The ritualistic part of their performance never seizes to amaze me. Some tracks are more straight up black metal, such as “Yekteniya III”, but they still keep to the ritualistic vibe very closely. Sometimes the band even performs satanic rituals on stage, which I’m sure would not sit well with either Moses Hansen or Kristina Djarling (some very strict Christians from Denmark, who tend to protest outside of Copenhell every year), as they would probably perish in the midst of this occultist and obscure ceremony. The composition of Batushka’s songs is really just mesmerizing and it makes me wonder where the band will go from here — both in terms of their on-stage demeanour and an eventual sophomore album.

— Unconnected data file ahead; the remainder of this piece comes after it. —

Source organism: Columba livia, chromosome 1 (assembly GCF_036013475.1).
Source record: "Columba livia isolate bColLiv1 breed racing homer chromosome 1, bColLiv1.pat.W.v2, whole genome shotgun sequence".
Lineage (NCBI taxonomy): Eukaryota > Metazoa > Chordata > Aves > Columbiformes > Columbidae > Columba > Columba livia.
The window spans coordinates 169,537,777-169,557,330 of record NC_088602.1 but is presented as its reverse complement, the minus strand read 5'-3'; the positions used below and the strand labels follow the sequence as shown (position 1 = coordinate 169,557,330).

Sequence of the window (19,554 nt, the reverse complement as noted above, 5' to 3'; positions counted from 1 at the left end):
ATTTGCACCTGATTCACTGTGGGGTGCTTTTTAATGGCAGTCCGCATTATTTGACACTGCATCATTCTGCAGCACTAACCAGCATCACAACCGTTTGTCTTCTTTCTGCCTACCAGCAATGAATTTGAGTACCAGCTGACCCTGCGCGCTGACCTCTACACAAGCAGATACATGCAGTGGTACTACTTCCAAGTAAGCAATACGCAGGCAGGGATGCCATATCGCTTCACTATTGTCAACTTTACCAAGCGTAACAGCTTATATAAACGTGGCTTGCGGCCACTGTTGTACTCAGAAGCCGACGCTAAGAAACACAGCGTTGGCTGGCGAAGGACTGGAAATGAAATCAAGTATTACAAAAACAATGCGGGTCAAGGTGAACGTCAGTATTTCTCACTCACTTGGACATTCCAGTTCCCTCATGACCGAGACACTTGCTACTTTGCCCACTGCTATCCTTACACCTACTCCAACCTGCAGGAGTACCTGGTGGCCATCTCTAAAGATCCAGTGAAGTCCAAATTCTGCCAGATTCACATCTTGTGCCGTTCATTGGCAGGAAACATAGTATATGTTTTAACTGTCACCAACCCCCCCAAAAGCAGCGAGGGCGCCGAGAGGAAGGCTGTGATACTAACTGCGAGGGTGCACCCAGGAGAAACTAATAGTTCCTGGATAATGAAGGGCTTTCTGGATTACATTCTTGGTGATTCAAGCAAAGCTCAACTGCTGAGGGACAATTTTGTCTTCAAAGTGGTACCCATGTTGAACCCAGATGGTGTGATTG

Towards the end, the spectacle reaches even higher levels, as the monk-like chanting continues and the vocalist raises some candles, crossing them for yet another satanic ritual. For the most part, he keeps his vocals to the deep, clean, chant-like style as he sends the audience into a trance, but when the composition of drums and guitar allows it, those vocals do also turn into shrieks. I’m not sure whether it is because people are talking too loudly, or if it is part of the ritual, but the lead singer shushes the audience, which instantly ceases its chattering. This is the kind of power the vocalist (and indeed the band as a whole) has over these small and insignificant disciples that form the crowd. Just after this segment, the song erupts into blazing black metal, yet the audience is still just standing fixed in a trancelike state. Never once is it necessary for the crowd to go crazy and mosh, since the concert really just speaks for itself. This is exactly what I was hoping for — and then some. The intimate atmosphere created by the sold-out venue provides the perfect setting for such a spectacle… nay, the phenomenon that is Batushka. Of course, it also has something to with the mysteriousness that surrounds the band, but the music is nonetheless just really good as well. This is indeed a night to remember, and I urge everyone to check this group out in the future. But be aware: you might succumb to the satanic forces that engulf this band, and when they first have a hold on you, they will never let you go.